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What is Resveratrol?

Resveratrol is a phenol that naturally occurs in a few plants. It is something of interest to bodybuilders because it may have oestrogen blocking, fat burning, and nitric oxide increasing properties. Resveratrol is also an interest to the medical field for a range of uses including, but not limited to, extending life, preventing cancer, protecting from heart disease, and treating diabetes. In fact, resveratrol is a heavily studied compound at the moment, and new discoveries are constantly being made. However, because research in this topic is still in its early days, much of the studies have been performed in animal models and in vitro (ie. in test tubes).

Where Does Resveratrol Come From?

Resveratrol naturally occurs in the skin of grapes (and hence red wine), peanuts, mulberries, and in lower concentrations in cocoa (and hence chocolate goods).

Resveratrol Benefits

Resveratrol Benefits as an Oestrogen Blocker

Resveratrol has a similar chemical configuration to oestrogen, and can bind with oestrogen receptors. Thus, it may act as a natural oestrogen blocker. This phenomenon has been scientifically documented (Lu & Serrero, 1999). This has clear implications for bodybuilders, because high levels of oestrogen is a contributing factor to fat gain and muscle loss.

Resveratrol Benefits to Boost Nitric Oxide Levels

Nitric Oxide (NO) is responsible for vasodilation, and "the pump" experienced during a workout. Increasing nitric oxide may help to increase the intensity of a work out and may help in recovery. Consequently, many pre workout supplements contain potential nitric oxide boosting agents, such as arginine. One that has been somewhat neglected is resveratrol. A growing amount of evidence has suggested that resveratrol is able to increase NO synthesis or bioavailability (Nakata et al, 2012).

Resveratrol Benefits for Fat Loss

It has been reported that resveratrol is able to increase the amount of fat burned in obese humans when given at 150 mg/day for 30 days. In this study, subjects were reported to have experienced a shift in their energy metabolism, mimicking the effects of a calorie restricted diet (Timmers et al, 2011). This effect may help body builders shed more fat to achieve a more "cut up" look.

Resveratrol Benefits as an Antioxidant

One of the best known functions of resveratrol is its antioxidant properties. This, along with its potential effect on increasing nitric oxide gives it promise in protecting heart health (Hung et al). The antioxidant properties of resveratrol can be applied to bodybuilding, as it may provide protection during intense workouts to aid in recovery.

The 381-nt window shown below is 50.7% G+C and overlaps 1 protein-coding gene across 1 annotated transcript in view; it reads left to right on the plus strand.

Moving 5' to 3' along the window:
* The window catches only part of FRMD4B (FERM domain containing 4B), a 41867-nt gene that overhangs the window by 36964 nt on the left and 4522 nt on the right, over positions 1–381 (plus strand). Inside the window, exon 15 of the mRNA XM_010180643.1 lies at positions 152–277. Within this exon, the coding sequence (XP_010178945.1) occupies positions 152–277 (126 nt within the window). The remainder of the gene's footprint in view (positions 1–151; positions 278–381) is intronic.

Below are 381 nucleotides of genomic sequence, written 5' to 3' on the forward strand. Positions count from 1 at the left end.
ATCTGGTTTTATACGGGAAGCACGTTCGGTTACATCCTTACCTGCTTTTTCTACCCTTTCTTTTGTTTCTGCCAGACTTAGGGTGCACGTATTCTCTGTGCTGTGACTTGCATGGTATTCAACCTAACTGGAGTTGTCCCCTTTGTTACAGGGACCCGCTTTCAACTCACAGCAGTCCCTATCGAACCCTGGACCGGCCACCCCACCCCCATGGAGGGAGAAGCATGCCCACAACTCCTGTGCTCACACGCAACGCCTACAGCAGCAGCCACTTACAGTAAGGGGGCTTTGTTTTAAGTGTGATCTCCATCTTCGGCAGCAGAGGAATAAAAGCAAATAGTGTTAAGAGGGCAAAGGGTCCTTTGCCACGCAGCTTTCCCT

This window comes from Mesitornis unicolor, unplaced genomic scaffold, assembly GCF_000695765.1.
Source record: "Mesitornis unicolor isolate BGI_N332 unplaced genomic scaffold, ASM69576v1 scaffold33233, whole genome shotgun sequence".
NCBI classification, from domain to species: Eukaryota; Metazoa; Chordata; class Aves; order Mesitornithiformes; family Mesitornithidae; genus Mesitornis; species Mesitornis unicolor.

Resveratrol Safety and Side Effects

Resveratrol is safe at recommended doses. However there have been reports of mild side effects at 2.5 g/day and above doses including stomach upsets (Brown et al, 2010). It is also important to know extremely very large doses (3g/kg body weight) over a 4 week period cased some kidney damage in rats (Crowell et al, 2004). This is the equivalent of a massive 240 grams for a 80 kg man.

Resveratrol Recommended Doses and Ingredient Timing

It has been seen that doses of 150 mg/day is effective at burning fat. Keepining in mind that side effects may appear at 2.5 g, it is wise to keep below this limit. As a fat loss aid, it can be taken first thing in the day, and along with (or before) meals. As a means to improve performance, resveratrol may be taken half to an hour before training.

Resveratrol Supplements

Resveratrol supplements can be found commercially. However they occur in a variety of different products, and there is no supplement group that is more than likely to have this ingredient than others. Be sure to read the label if you are after this ingredient.

Stacking Resveratrol

Resveratrol can be stacked with other pre workout and fat loss ingredients. These include caffeine, Citrus aurantium, arginine, and citruline

Brown et al (2010), Repeat Dose Study of the Cancer Chemopreventive Agent Resveratrol in Healthy Volunteers: Safety, Pharmacokinetics, and Effect on the Insulin-like Growth Factor Axis. Cancer Res, 70: 9003-9011
Crowell et al (2004), Resversatrol-Associated Renal Toxicity. Toxicol Sci, 82: 614-619.
Hung et al (2000), Cardioprotective effect of resveratrol, a natural antioxidant derived from grapes. Cardiovascular Research, 47: 549-555

Lu & Serrero (1999), Resveratrol, a natural product derived from grape, exhibits antiestrogenic activity and inhibits the growth of human breast cancer cells. Journal of Cellular Physiology. 179: 297-304
Nakata et al (2012), Recent Advances in the Study on Resveratrol. Biol Pharm Bull, 35: 273-279
Timmers et al (2011), Calorie restriction-like effects of 30 days of resveratrol supplementation on energy metabolism and metabolic profile in obese humans. Cell Metab, 14: 612-622.

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